Off the back roads of Glover, Vermont, forty minutes away from what most people would deem civilization, there is a grass amphitheater in which people convene regularly to act out messages of justice and peace and righteous anger using enormous, crudely constructed puppets. The audience—old men with creased faces and flyaway hair, teenagers in overalls and flannels, families with young children—huddles on picnic blankets, engrossed by the scene before them. It is a pageant at once crazed and solemn. Afterward, the players and the audience gather together at the bottom of the natural basin in order to break bread. In the summer, these spectacles happen each Sunday towards midday; for many, they take the place of church.
Very few young people who are not from Vermont have
heard of The Bread and Puppet Theater. Even among young Vermonters, the theater is often seen as an oddity—something remarked upon during Fourth of July parades, when their signature raven puppets float through the crowds, tattered wings flapping eerily. But Bread and Puppet was once a central part of American counterculture, revered for its revolutionary blurring of theater and protest. A German artist and baker named Peter Schumann founded the troupe in New York in 1963. He and his friends started out performing simple puppet shows for children, though their aims were much grander. A group with myriad artistic talents, they envisioned a spectacle that incorporated performance art, dance, music, and puppetry, and focused on the most relevant social and political themes of the day.
Along with these elevated ideological aims came the need for more interesting puppets. The troupe began to construct figures using whatever material they could find: clay, papiermâché, scraps of wood and cloth, even trash left on the streets outside of their Lower East Side lofts. The puppets’ aesthetic has remained refreshingly unpolished, the roughness of the forms belying the care with which they are made. They are rarely beautiful—many are bizarre, even grotesque, with distorted faces and gaping mouths.
Armed with their singular tools, the theater’s initial skits quickly expanded into a radical critique of American politics and culture. Bread and Puppet became leaders of the counterculture movement, demonstrating against US involvement in Vietnam, speaking out in favor of nuclear disarmament, and staging massive performance pieces with members of some of the most economically disenfranchised communities in New York City.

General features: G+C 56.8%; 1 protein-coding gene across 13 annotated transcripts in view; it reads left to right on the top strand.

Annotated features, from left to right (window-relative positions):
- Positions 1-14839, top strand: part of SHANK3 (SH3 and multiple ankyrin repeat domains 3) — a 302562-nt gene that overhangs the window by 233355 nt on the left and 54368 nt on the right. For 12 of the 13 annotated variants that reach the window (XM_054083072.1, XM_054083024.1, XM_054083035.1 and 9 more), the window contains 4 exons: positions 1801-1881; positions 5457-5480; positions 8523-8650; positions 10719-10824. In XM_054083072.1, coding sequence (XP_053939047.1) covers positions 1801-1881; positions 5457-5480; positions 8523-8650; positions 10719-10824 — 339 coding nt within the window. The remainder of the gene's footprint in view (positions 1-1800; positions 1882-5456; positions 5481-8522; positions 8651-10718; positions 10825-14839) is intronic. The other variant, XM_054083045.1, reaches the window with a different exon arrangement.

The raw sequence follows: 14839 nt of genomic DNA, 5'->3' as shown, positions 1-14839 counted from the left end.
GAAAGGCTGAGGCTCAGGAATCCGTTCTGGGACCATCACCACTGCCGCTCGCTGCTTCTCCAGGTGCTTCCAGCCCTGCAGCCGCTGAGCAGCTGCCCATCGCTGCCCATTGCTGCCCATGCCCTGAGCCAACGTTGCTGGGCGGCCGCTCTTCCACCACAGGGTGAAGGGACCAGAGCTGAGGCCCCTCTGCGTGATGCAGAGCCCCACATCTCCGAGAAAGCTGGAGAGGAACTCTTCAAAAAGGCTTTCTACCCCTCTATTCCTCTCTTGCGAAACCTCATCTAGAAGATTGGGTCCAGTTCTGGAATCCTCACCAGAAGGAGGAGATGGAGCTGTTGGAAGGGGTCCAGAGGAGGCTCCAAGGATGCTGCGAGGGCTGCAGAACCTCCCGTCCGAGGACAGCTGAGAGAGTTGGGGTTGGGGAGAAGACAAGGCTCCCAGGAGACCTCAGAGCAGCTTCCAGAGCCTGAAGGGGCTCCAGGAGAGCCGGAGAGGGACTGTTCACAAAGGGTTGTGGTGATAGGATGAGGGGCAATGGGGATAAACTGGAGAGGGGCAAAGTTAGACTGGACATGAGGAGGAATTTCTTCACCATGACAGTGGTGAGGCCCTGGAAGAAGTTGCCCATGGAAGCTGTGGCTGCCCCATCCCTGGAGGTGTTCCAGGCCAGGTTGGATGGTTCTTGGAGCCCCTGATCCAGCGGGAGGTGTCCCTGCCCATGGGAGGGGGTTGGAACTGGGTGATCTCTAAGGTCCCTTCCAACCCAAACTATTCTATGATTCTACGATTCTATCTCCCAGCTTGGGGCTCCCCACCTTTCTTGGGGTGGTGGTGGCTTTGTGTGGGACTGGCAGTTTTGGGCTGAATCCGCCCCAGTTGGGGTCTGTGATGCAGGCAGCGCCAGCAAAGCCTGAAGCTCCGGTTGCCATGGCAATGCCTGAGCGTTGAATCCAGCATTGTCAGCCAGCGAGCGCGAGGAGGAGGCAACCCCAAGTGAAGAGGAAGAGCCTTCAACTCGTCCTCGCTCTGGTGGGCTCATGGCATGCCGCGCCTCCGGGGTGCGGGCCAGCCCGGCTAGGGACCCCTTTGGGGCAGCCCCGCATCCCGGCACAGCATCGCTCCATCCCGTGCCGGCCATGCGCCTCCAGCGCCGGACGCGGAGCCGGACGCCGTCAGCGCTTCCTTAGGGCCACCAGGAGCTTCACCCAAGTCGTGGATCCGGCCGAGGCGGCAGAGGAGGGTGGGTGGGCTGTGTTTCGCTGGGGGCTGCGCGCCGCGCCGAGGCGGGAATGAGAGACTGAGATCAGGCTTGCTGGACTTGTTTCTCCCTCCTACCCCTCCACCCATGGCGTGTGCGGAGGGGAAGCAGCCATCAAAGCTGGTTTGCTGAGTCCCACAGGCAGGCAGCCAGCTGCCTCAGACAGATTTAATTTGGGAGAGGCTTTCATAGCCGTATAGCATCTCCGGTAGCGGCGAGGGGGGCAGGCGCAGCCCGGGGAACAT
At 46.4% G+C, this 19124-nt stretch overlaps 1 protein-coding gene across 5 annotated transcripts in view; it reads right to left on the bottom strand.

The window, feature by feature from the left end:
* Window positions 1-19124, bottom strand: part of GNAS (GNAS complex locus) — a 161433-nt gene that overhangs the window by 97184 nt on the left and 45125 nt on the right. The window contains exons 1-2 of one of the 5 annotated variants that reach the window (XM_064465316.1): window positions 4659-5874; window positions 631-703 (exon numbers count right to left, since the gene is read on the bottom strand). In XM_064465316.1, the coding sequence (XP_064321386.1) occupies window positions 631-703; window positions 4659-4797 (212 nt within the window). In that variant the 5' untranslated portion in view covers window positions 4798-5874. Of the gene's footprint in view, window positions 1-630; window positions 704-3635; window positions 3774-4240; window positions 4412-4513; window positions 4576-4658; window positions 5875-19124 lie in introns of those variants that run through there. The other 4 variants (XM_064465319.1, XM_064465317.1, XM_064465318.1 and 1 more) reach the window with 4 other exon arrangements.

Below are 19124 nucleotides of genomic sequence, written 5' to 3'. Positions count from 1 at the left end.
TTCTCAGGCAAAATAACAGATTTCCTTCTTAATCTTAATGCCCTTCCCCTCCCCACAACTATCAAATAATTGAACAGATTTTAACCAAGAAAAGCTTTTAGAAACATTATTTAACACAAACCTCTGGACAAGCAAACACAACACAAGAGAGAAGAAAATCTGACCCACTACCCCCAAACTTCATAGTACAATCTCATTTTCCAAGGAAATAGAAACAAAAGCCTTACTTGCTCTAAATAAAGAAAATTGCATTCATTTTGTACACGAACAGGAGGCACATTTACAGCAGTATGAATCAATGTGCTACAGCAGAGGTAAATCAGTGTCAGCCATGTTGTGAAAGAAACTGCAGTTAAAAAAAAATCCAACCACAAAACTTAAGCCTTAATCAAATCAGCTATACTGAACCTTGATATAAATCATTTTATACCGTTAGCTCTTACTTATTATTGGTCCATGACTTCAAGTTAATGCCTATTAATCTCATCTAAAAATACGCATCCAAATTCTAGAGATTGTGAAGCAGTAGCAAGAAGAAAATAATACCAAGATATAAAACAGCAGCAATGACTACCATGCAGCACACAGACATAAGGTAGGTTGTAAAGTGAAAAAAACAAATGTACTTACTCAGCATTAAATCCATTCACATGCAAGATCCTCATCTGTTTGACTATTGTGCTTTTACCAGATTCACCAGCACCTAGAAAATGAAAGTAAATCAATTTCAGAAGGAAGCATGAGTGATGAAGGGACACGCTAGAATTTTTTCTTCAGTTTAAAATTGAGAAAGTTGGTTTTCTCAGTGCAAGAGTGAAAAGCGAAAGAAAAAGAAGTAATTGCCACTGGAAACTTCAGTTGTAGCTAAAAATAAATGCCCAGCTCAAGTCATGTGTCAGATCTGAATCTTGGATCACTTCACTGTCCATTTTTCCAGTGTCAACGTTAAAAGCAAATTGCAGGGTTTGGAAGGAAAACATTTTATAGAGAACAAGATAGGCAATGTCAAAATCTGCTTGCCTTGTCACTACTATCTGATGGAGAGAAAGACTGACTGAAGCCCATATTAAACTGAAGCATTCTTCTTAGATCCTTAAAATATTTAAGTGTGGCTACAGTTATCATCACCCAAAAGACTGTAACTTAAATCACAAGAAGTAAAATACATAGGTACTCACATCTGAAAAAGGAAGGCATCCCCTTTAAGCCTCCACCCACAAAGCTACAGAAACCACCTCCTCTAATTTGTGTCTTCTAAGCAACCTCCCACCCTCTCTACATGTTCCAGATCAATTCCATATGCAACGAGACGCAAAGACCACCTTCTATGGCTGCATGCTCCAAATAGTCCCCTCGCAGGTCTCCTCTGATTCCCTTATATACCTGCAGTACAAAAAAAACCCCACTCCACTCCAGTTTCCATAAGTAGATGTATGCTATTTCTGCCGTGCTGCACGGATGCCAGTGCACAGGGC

Even if you’ve never heard of Bread and Puppet, you’ve probably seen their posters. They are large and roughly drawn, the designs chiseled from woodcuts and printed in primary colors. Simple images—flowers, birds, branches—are set against words like peace and resistance and phrases that exhort insurrection against the existing order of life.
There was a time when these posters were everywhere. Today, period shows like Mad Men, or the short-lived Pan Am, use them to connote ‘60s leftist sentiment and Greenwich Village radicalism. Even the puppets make an occasional pop
culture appearance (memorably in Across the Universe, the 2007 Julie Taymor musical about the Beatles). The Romanian writer and NPR commentator Andrei Codrescu once wrote: "The Bread & Puppet Theater has been so long a part of America's conscious struggle for our better selves, that it has become, paradoxically, a fixture of our subconscious.”
Although people often assume that Bread and Puppet’s name derives from the Roman phrase panem et circenses (bread and circus), it is actually both a reference to the theater’s original practice of distributing bread to its audiences in a sort of radical communion, and the belief that art is as necessary to human life as bread. “Art is food,” the founders write in their Cheap Art Manifesto—“You cant eat it but it feeds you.” The manifesto, which was created in 1984, proposes art as a tool to “soothe pain” and “fight against war and stupidity.” “ART IS NOT BUSINESS!” it proclaims.
There is no separating Bread and Puppet’s art from their critique of capitalism. They are explicitly anti-globalization and anti-capitalist and have tried to keep their organization as far outside of the reality of the American economic system as possible. The spectacles themselves have always been gratis, available to anyone who cared enough to show up. Interestingly, Schumann has consistently and repeatedly refused government grants of his work. He even shuns exposure that doesn’t come on his own terms: when the producers of Across the Universe contracted him to build
the puppets for the film, he refused, telling them to do it themselves.
Of course, even an arts organization with the most radical and pure intentions cannot exist outside of market relations. Even though the creation of art may not be in itself a business, its reproduction and dissemination is. The artist himself must eat. Schumann’s original $60 monthly rent on Delancey Street was subsidized by wealthier friends, a tradition of patronage that has long existed between
those with artistic talent and those with capital. Since their inception, Bread and Puppet has relied on donations of both time and money in order to cover their costs and keep the organization afloat.